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The Absolute WORST Day to Take a Vacation (It’s Not When You Think!)

The Absolute WORST Day to Take a Vacation (It’s Not When You Think!)

    I need a vacation.

    For the last couple of months, I’ve been working like crazy getting my book ready for publication, and laying all the groundwork to promote it. I coordinated with my 30 contributing authors to get their chapters polished and ready, I got the books designed, printed, and then shipped out to reviewers, and I’ve written dozens of guest posts to help spread the word.

    Not to mention producing two video trailers, putting together a sweet launch offer, coordinating with reviewers… and doing everything I have to do as part of day-to-day client work.

    All to say that I’m tired, and I could use a break.

    And the book is done, launched last week – isn’t it time for me to be able to kick back and enjoy the fruits of my labor?

    When You’re Supposed to Take a Vacation

      The prevailing wisdom states that our lives should follow a pattern that looks more or less like the one depicted to the right;

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      1. We choose a new goal – something that is important to us, that we’re willing to put time and energy into achieving.
      2. We work towards that goal. A lot. There are setbacks along the way, but we keep on trucking.
      3. We evaluate our success. As long as we haven’t achieved that goal, we buckle down and get back to work.
      4. Finally, we achieve the goal. Success! Victory! Now it’s time to reward ourselves with a vacation.

      And of course, when we get back from vacation, it’s time to set a new goal, and start the whole cycle over again.

      This is the prevailing wisdom, and according to the prevailing wisdom, I should be packing my bags right about now; after all, the book is published, the guest posts are written, the marketing is all done – in other words, the work has been completed, and the goal has been achieved.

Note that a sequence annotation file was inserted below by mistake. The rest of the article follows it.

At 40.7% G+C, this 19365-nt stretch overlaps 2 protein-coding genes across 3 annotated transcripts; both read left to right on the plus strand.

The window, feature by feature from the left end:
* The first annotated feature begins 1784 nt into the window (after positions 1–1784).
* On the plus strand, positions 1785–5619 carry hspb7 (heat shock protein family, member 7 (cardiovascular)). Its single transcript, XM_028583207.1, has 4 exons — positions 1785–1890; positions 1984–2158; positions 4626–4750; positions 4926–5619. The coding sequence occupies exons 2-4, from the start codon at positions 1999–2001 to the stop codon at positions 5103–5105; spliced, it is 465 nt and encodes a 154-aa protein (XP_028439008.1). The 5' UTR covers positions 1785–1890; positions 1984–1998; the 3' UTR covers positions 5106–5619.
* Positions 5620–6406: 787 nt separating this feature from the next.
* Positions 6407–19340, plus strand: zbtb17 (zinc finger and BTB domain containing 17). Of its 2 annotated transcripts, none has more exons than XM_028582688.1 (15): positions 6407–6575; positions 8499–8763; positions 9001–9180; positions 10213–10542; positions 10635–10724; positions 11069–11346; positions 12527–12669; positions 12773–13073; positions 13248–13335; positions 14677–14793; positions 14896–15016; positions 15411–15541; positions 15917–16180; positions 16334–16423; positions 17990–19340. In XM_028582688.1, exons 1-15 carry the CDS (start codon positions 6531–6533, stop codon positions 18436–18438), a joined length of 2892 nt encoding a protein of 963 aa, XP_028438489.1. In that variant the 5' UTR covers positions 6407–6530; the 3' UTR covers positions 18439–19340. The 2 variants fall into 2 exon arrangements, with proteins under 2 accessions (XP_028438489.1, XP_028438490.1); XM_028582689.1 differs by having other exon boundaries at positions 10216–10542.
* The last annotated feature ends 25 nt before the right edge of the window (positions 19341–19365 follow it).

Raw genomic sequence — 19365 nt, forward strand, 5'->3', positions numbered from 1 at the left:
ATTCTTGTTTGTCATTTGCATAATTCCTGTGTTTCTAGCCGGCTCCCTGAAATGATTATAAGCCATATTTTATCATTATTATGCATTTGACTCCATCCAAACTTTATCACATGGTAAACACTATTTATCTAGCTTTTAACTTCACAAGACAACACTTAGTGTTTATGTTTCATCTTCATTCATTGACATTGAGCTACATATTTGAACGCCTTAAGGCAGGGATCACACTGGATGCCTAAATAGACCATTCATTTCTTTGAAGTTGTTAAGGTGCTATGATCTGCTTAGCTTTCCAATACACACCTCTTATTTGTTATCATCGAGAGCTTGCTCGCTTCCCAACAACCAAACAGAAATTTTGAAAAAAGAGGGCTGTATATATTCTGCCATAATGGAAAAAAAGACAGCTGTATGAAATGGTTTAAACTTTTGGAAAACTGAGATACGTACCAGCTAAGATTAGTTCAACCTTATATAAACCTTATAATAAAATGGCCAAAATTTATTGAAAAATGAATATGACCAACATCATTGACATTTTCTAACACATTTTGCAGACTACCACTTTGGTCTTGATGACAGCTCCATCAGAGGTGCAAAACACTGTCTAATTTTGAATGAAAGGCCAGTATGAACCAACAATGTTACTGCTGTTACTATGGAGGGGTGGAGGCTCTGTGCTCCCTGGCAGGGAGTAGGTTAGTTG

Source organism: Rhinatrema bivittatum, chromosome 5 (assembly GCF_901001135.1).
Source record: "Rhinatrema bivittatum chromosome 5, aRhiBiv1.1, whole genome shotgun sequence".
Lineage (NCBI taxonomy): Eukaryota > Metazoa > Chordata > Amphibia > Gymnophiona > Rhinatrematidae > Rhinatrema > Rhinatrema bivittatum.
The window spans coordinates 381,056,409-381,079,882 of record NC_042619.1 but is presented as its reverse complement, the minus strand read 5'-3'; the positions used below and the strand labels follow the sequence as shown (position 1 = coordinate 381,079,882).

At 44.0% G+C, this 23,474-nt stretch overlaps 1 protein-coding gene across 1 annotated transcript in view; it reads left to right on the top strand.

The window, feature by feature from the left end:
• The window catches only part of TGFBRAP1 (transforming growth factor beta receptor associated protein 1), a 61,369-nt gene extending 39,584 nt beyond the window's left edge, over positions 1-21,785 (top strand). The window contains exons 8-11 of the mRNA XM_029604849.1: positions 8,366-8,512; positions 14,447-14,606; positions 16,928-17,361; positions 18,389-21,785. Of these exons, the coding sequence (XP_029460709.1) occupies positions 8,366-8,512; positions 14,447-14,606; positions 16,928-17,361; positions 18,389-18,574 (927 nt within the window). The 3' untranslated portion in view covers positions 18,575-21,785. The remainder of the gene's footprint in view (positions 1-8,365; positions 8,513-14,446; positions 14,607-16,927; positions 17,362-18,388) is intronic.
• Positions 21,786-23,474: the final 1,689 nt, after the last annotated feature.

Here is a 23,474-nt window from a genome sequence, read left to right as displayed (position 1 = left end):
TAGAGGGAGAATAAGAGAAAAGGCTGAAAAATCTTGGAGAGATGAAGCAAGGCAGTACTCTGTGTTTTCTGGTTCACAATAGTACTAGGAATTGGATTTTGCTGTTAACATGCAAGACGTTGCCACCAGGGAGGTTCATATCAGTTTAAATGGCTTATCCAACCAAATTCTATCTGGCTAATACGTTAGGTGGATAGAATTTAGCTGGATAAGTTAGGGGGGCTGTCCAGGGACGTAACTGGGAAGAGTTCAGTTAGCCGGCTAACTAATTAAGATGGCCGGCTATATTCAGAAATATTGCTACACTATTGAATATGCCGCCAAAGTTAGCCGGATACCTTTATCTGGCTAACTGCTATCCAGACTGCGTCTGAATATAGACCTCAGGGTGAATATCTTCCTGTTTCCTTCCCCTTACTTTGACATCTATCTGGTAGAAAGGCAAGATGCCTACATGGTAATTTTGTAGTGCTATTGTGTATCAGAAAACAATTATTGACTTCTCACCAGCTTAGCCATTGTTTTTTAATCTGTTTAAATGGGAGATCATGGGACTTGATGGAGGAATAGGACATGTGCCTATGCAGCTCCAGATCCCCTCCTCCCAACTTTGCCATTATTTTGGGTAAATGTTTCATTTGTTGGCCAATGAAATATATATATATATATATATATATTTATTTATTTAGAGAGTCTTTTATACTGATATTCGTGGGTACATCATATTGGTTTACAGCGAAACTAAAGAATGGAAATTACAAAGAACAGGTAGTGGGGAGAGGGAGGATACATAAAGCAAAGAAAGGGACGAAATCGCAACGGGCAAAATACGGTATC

Except that the prevailing wisdom is wrong, wrong, wrong. To understand why it’s wrong, we have to understand where it came from…

      Vacations in a Corporate Setting

      The prevailing wisdom comes from the corporate reality, and in that setting, the prevailing wisdom makes sense.

      The job of managers in a corporate environment is to make sure that other people do theirs. To do that effectively, they have to do two things (in addition to giving clear instructions and allocating the actual work, of course):

      1. Manage employees’ motivation. If employees aren’t motivated to get the job done, then they probably won’t. It’s the manager’s job to keep employees motivated to keep on working.
      2. Manage employees’ energy level. If employees are tired or burned out, then they won’t get much work done, either. It’s the manager’s job to manage workloads, and make sure that doesn’t happen.